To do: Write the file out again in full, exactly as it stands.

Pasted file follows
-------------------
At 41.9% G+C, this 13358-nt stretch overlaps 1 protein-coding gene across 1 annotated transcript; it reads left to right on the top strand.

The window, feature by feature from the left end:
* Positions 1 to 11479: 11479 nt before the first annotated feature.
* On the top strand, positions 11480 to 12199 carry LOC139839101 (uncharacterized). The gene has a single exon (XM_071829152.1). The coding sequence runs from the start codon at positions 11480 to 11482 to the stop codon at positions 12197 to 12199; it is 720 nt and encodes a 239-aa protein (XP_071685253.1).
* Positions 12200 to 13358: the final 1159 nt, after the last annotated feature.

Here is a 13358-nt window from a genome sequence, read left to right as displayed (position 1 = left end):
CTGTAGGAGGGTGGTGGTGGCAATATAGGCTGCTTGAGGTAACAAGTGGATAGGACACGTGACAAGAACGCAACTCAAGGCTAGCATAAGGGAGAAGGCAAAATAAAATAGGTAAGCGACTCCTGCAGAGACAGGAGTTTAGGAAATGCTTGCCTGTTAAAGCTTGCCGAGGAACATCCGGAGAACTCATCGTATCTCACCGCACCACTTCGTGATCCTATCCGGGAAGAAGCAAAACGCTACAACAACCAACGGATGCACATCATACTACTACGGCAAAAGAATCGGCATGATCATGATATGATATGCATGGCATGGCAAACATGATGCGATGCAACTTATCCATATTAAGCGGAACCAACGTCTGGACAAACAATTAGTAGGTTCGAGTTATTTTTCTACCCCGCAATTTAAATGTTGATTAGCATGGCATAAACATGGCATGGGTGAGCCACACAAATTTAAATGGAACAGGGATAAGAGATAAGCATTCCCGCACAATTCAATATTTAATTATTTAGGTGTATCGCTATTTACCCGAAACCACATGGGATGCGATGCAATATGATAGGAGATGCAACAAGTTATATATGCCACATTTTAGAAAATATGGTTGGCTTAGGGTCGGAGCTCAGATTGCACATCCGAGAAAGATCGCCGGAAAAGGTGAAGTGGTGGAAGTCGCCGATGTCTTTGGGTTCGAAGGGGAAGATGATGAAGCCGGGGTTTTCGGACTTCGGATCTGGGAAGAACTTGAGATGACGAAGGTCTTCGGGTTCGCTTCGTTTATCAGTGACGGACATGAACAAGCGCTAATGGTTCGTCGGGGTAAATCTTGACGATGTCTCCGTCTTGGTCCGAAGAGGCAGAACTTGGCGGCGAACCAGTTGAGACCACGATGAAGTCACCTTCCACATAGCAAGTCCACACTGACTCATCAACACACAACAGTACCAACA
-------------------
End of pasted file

At 41.9% G+C, this 13358-nt stretch overlaps 1 protein-coding gene across 1 annotated transcript; it reads left to right on the top strand.

The window, feature by feature from the left end:
* Positions 1 to 11479: 11479 nt before the first annotated feature.
* On the top strand, positions 11480 to 12199 carry LOC139839101 (uncharacterized). The gene has a single exon (XM_071829152.1). The coding sequence runs from the start codon at positions 11480 to 11482 to the stop codon at positions 12197 to 12199; it is 720 nt and encodes a 239-aa protein (XP_071685253.1).
* Positions 12200 to 13358: the final 1159 nt, after the last annotated feature.

Here is a 13358-nt window from a genome sequence, read left to right as displayed (position 1 = left end):
CTGTAGGAGGGTGGTGGTGGCAATATAGGCTGCTTGAGGTAACAAGTGGATAGGACACGTGACAAGAACGCAACTCAAGGCTAGCATAAGGGAGAAGGCAAAATAAAATAGGTAAGCGACTCCTGCAGAGACAGGAGTTTAGGAAATGCTTGCCTGTTAAAGCTTGCCGAGGAACATCCGGAGAACTCATCGTATCTCACCGCACCACTTCGTGATCCTATCCGGGAAGAAGCAAAACGCTACAACAACCAACGGATGCACATCATACTACTACGGCAAAAGAATCGGCATGATCATGATATGATATGCATGGCATGGCAAACATGATGCGATGCAACTTATCCATATTAAGCGGAACCAACGTCTGGACAAACAATTAGTAGGTTCGAGTTATTTTTCTACCCCGCAATTTAAATGTTGATTAGCATGGCATAAACATGGCATGGGTGAGCCACACAAATTTAAATGGAACAGGGATAAGAGATAAGCATTCCCGCACAATTCAATATTTAATTATTTAGGTGTATCGCTATTTACCCGAAACCACATGGGATGCGATGCAATATGATAGGAGATGCAACAAGTTATATATGCCACATTTTAGAAAATATGGTTGGCTTAGGGTCGGAGCTCAGATTGCACATCCGAGAAAGATCGCCGGAAAAGGTGAAGTGGTGGAAGTCGCCGATGTCTTTGGGTTCGAAGGGGAAGATGATGAAGCCGGGGTTTTCGGACTTCGGATCTGGGAAGAACTTGAGATGACGAAGGTCTTCGGGTTCGCTTCGTTTATCAGTGACGGACATGAACAAGCGCTAATGGTTCGTCGGGGTAAATCTTGACGATGTCTCCGTCTTGGTCCGAAGAGGCAGAACTTGGCGGCGAACCAGTTGAGACCACGATGAAGTCACCTTCCACATAGCAAGTCCACACTGACTCATCAACACACAACAGTACCAACA